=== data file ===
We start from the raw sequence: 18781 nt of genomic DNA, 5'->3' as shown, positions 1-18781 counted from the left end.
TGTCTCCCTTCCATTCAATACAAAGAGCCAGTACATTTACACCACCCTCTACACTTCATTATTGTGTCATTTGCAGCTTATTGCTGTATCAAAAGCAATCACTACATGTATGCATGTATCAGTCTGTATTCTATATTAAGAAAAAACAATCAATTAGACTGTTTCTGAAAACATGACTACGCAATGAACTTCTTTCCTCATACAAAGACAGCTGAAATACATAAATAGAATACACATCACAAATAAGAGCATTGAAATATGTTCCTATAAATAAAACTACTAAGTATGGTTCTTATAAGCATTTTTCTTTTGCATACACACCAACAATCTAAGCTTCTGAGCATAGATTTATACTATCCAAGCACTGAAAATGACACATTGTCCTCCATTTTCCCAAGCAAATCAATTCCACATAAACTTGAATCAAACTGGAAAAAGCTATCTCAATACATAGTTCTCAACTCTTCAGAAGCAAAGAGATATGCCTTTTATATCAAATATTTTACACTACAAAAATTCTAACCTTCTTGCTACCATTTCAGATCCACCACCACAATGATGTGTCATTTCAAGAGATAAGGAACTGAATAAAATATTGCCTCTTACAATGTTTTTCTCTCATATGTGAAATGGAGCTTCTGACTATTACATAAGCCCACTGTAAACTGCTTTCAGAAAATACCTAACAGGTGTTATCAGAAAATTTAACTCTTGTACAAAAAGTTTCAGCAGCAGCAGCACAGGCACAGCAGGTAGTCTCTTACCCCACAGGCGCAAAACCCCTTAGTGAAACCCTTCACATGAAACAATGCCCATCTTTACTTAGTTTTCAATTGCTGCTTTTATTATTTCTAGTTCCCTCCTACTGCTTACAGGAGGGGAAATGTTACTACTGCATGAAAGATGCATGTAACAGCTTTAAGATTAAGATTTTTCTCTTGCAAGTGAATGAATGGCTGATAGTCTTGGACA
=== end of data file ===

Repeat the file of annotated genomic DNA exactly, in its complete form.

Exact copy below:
We start from the raw sequence: 18781 nt of genomic DNA, 5'->3' as shown, positions 1-18781 counted from the left end.
TGTCTCCCTTCCATTCAATACAAAGAGCCAGTACATTTACACCACCCTCTACACTTCATTATTGTGTCATTTGCAGCTTATTGCTGTATCAAAAGCAATCACTACATGTATGCATGTATCAGTCTGTATTCTATATTAAGAAAAAACAATCAATTAGACTGTTTCTGAAAACATGACTACGCAATGAACTTCTTTCCTCATACAAAGACAGCTGAAATACATAAATAGAATACACATCACAAATAAGAGCATTGAAATATGTTCCTATAAATAAAACTACTAAGTATGGTTCTTATAAGCATTTTTCTTTTGCATACACACCAACAATCTAAGCTTCTGAGCATAGATTTATACTATCCAAGCACTGAAAATGACACATTGTCCTCCATTTTCCCAAGCAAATCAATTCCACATAAACTTGAATCAAACTGGAAAAAGCTATCTCAATACATAGTTCTCAACTCTTCAGAAGCAAAGAGATATGCCTTTTATATCAAATATTTTACACTACAAAAATTCTAACCTTCTTGCTACCATTTCAGATCCACCACCACAATGATGTGTCATTTCAAGAGATAAGGAACTGAATAAAATATTGCCTCTTACAATGTTTTTCTCTCATATGTGAAATGGAGCTTCTGACTATTACATAAGCCCACTGTAAACTGCTTTCAGAAAATACCTAACAGGTGTTATCAGAAAATTTAACTCTTGTACAAAAAGTTTCAGCAGCAGCAGCACAGGCACAGCAGGTAGTCTCTTACCCCACAGGCGCAAAACCCCTTAGTGAAACCCTTCACATGAAACAATGCCCATCTTTACTTAGTTTTCAATTGCTGCTTTTATTATTTCTAGTTCCCTCCTACTGCTTACAGGAGGGGAAATGTTACTACTGCATGAAAGATGCATGTAACAGCTTTAAGATTAAGATTTTTCTCTTGCAAGTGAATGAATGGCTGATAGTCTTGGACA